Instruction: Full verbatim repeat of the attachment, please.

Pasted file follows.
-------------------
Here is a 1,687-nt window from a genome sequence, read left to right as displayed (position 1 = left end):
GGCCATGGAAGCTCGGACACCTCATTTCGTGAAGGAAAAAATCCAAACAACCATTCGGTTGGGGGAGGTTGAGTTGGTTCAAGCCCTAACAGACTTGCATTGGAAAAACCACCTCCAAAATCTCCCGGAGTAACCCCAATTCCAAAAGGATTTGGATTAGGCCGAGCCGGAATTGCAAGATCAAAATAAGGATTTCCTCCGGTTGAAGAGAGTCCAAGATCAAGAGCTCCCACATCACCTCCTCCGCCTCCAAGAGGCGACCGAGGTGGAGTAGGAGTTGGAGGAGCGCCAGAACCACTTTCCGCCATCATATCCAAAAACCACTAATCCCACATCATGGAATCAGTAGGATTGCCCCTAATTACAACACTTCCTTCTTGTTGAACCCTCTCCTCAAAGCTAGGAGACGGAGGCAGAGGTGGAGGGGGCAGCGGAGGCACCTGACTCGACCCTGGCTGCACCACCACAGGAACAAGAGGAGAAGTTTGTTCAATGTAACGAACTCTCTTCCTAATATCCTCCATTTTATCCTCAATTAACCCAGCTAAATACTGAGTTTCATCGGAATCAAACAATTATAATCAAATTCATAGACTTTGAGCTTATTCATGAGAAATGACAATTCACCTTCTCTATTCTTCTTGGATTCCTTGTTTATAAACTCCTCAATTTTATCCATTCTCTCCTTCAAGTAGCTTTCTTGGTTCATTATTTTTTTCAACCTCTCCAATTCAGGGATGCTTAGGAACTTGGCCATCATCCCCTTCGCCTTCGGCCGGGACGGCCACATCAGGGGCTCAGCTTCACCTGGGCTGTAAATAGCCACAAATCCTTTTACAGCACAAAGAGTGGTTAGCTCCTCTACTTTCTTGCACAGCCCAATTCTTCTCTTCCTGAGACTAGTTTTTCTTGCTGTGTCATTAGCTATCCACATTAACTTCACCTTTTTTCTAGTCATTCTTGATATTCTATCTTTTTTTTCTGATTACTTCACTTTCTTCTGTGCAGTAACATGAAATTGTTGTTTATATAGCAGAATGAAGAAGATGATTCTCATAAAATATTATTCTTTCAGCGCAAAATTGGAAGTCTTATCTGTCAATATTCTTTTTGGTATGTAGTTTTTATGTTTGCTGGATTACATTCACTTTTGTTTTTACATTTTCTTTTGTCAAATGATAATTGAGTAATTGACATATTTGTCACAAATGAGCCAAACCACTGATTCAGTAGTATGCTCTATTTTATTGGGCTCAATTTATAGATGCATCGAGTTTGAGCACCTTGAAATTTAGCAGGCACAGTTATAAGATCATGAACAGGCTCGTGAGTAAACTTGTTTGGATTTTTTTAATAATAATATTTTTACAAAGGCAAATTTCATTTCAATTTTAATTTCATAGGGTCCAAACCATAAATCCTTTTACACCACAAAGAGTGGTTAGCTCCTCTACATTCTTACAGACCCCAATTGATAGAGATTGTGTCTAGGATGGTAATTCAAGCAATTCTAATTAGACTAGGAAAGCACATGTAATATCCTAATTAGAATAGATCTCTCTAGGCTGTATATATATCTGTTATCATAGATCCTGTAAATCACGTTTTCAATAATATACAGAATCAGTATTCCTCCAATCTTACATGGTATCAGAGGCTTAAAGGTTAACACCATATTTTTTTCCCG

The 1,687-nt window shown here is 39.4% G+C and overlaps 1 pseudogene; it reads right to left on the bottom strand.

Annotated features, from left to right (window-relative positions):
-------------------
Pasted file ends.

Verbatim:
Here is a 1,687-nt window from a genome sequence, read left to right as displayed (position 1 = left end):
GGCCATGGAAGCTCGGACACCTCATTTCGTGAAGGAAAAAATCCAAACAACCATTCGGTTGGGGGAGGTTGAGTTGGTTCAAGCCCTAACAGACTTGCATTGGAAAAACCACCTCCAAAATCTCCCGGAGTAACCCCAATTCCAAAAGGATTTGGATTAGGCCGAGCCGGAATTGCAAGATCAAAATAAGGATTTCCTCCGGTTGAAGAGAGTCCAAGATCAAGAGCTCCCACATCACCTCCTCCGCCTCCAAGAGGCGACCGAGGTGGAGTAGGAGTTGGAGGAGCGCCAGAACCACTTTCCGCCATCATATCCAAAAACCACTAATCCCACATCATGGAATCAGTAGGATTGCCCCTAATTACAACACTTCCTTCTTGTTGAACCCTCTCCTCAAAGCTAGGAGACGGAGGCAGAGGTGGAGGGGGCAGCGGAGGCACCTGACTCGACCCTGGCTGCACCACCACAGGAACAAGAGGAGAAGTTTGTTCAATGTAACGAACTCTCTTCCTAATATCCTCCATTTTATCCTCAATTAACCCAGCTAAATACTGAGTTTCATCGGAATCAAACAATTATAATCAAATTCATAGACTTTGAGCTTATTCATGAGAAATGACAATTCACCTTCTCTATTCTTCTTGGATTCCTTGTTTATAAACTCCTCAATTTTATCCATTCTCTCCTTCAAGTAGCTTTCTTGGTTCATTATTTTTTTCAACCTCTCCAATTCAGGGATGCTTAGGAACTTGGCCATCATCCCCTTCGCCTTCGGCCGGGACGGCCACATCAGGGGCTCAGCTTCACCTGGGCTGTAAATAGCCACAAATCCTTTTACAGCACAAAGAGTGGTTAGCTCCTCTACTTTCTTGCACAGCCCAATTCTTCTCTTCCTGAGACTAGTTTTTCTTGCTGTGTCATTAGCTATCCACATTAACTTCACCTTTTTTCTAGTCATTCTTGATATTCTATCTTTTTTTTCTGATTACTTCACTTTCTTCTGTGCAGTAACATGAAATTGTTGTTTATATAGCAGAATGAAGAAGATGATTCTCATAAAATATTATTCTTTCAGCGCAAAATTGGAAGTCTTATCTGTCAATATTCTTTTTGGTATGTAGTTTTTATGTTTGCTGGATTACATTCACTTTTGTTTTTACATTTTCTTTTGTCAAATGATAATTGAGTAATTGACATATTTGTCACAAATGAGCCAAACCACTGATTCAGTAGTATGCTCTATTTTATTGGGCTCAATTTATAGATGCATCGAGTTTGAGCACCTTGAAATTTAGCAGGCACAGTTATAAGATCATGAACAGGCTCGTGAGTAAACTTGTTTGGATTTTTTTAATAATAATATTTTTACAAAGGCAAATTTCATTTCAATTTTAATTTCATAGGGTCCAAACCATAAATCCTTTTACACCACAAAGAGTGGTTAGCTCCTCTACATTCTTACAGACCCCAATTGATAGAGATTGTGTCTAGGATGGTAATTCAAGCAATTCTAATTAGACTAGGAAAGCACATGTAATATCCTAATTAGAATAGATCTCTCTAGGCTGTATATATATCTGTTATCATAGATCCTGTAAATCACGTTTTCAATAATATACAGAATCAGTATTCCTCCAATCTTACATGGTATCAGAGGCTTAAAGGTTAACACCATATTTTTTTCCCG

The 1,687-nt window shown here is 39.4% G+C and overlaps 1 pseudogene; it reads right to left on the bottom strand.

Annotated features, from left to right (window-relative positions):